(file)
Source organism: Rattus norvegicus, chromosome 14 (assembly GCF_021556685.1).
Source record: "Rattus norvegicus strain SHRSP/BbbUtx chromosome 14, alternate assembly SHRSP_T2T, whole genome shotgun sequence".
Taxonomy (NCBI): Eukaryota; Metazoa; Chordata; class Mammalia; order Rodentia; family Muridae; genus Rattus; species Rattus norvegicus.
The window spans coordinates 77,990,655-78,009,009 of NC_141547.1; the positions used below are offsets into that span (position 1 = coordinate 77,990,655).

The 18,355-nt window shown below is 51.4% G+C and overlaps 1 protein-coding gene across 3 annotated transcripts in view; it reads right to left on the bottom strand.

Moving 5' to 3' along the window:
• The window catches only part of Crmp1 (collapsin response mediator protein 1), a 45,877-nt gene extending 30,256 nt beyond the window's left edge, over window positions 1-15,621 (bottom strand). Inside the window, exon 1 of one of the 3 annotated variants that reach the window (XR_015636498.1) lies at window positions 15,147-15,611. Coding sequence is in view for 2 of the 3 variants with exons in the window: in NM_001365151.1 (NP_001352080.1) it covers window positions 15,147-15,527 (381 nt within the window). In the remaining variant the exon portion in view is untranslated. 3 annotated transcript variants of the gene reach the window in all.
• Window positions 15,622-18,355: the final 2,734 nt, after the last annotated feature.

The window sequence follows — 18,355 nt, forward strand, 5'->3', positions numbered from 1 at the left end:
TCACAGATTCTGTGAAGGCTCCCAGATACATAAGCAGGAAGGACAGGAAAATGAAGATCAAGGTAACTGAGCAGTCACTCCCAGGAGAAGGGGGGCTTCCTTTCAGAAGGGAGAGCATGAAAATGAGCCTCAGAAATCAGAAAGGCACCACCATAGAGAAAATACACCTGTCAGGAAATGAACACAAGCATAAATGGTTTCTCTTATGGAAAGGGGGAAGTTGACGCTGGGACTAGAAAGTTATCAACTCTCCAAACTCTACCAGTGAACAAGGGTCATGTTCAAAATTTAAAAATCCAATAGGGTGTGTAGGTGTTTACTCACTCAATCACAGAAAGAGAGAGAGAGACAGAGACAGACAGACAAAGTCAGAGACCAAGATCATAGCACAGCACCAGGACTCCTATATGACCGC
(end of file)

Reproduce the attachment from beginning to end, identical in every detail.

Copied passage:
Source organism: Rattus norvegicus, chromosome 14 (assembly GCF_021556685.1).
Source record: "Rattus norvegicus strain SHRSP/BbbUtx chromosome 14, alternate assembly SHRSP_T2T, whole genome shotgun sequence".
Taxonomy (NCBI): Eukaryota; Metazoa; Chordata; class Mammalia; order Rodentia; family Muridae; genus Rattus; species Rattus norvegicus.
The window spans coordinates 77,990,655-78,009,009 of NC_141547.1; the positions used below are offsets into that span (position 1 = coordinate 77,990,655).

The 18,355-nt window shown below is 51.4% G+C and overlaps 1 protein-coding gene across 3 annotated transcripts in view; it reads right to left on the bottom strand.

Moving 5' to 3' along the window:
• The window catches only part of Crmp1 (collapsin response mediator protein 1), a 45,877-nt gene extending 30,256 nt beyond the window's left edge, over window positions 1-15,621 (bottom strand). Inside the window, exon 1 of one of the 3 annotated variants that reach the window (XR_015636498.1) lies at window positions 15,147-15,611. Coding sequence is in view for 2 of the 3 variants with exons in the window: in NM_001365151.1 (NP_001352080.1) it covers window positions 15,147-15,527 (381 nt within the window). In the remaining variant the exon portion in view is untranslated. 3 annotated transcript variants of the gene reach the window in all.
• Window positions 15,622-18,355: the final 2,734 nt, after the last annotated feature.

The window sequence follows — 18,355 nt, forward strand, 5'->3', positions numbered from 1 at the left end:
TCACAGATTCTGTGAAGGCTCCCAGATACATAAGCAGGAAGGACAGGAAAATGAAGATCAAGGTAACTGAGCAGTCACTCCCAGGAGAAGGGGGGCTTCCTTTCAGAAGGGAGAGCATGAAAATGAGCCTCAGAAATCAGAAAGGCACCACCATAGAGAAAATACACCTGTCAGGAAATGAACACAAGCATAAATGGTTTCTCTTATGGAAAGGGGGAAGTTGACGCTGGGACTAGAAAGTTATCAACTCTCCAAACTCTACCAGTGAACAAGGGTCATGTTCAAAATTTAAAAATCCAATAGGGTGTGTAGGTGTTTACTCACTCAATCACAGAAAGAGAGAGAGAGACAGAGACAGACAGACAAAGTCAGAGACCAAGATCATAGCACAGCACCAGGACTCCTATATGACCGC